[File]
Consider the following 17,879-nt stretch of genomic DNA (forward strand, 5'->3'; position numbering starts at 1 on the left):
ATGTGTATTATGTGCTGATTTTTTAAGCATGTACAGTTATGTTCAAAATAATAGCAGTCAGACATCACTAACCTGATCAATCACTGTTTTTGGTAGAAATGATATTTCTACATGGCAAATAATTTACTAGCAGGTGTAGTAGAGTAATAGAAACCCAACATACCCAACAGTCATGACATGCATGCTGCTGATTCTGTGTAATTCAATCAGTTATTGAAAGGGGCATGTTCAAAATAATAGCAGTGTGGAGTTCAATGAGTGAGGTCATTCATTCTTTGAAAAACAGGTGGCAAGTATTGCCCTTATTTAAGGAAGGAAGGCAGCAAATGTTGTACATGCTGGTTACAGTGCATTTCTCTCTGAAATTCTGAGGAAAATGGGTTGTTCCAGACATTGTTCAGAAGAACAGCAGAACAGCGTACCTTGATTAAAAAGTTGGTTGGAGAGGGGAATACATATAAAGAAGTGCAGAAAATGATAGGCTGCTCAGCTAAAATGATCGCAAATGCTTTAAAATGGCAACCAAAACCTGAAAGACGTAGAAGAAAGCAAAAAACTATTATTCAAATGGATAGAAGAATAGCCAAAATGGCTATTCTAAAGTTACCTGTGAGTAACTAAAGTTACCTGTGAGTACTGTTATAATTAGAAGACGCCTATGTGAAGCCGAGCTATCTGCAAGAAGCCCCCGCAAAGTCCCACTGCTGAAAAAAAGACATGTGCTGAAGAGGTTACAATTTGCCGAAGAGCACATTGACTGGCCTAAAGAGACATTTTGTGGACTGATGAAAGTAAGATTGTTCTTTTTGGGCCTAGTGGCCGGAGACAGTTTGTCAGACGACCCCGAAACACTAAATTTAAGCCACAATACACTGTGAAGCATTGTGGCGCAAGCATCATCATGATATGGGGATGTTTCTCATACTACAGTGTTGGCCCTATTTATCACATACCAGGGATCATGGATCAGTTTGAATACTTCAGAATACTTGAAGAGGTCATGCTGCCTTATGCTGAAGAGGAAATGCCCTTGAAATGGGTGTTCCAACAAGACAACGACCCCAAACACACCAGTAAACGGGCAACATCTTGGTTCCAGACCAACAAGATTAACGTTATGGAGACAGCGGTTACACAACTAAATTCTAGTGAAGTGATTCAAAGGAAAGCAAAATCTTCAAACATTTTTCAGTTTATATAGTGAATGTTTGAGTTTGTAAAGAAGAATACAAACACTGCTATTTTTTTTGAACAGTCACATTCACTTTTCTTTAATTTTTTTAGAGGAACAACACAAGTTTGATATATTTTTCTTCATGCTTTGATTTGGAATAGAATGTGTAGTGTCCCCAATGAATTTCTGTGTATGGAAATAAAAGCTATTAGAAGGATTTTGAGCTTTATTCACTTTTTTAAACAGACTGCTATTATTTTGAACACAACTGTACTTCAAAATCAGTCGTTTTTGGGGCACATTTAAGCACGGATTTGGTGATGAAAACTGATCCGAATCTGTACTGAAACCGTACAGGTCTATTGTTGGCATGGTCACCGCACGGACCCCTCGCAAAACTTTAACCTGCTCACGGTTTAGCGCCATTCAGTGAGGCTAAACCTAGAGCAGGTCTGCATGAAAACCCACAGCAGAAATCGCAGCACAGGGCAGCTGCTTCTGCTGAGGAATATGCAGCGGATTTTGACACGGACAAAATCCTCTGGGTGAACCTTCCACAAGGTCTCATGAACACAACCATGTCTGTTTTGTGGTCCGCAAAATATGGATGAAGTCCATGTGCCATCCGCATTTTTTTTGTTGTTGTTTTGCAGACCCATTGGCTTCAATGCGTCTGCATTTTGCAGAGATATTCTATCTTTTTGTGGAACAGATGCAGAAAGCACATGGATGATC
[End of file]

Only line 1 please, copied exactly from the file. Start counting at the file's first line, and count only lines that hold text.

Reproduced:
Consider the following 17,879-nt stretch of genomic DNA (forward strand, 5'->3'; position numbering starts at 1 on the left):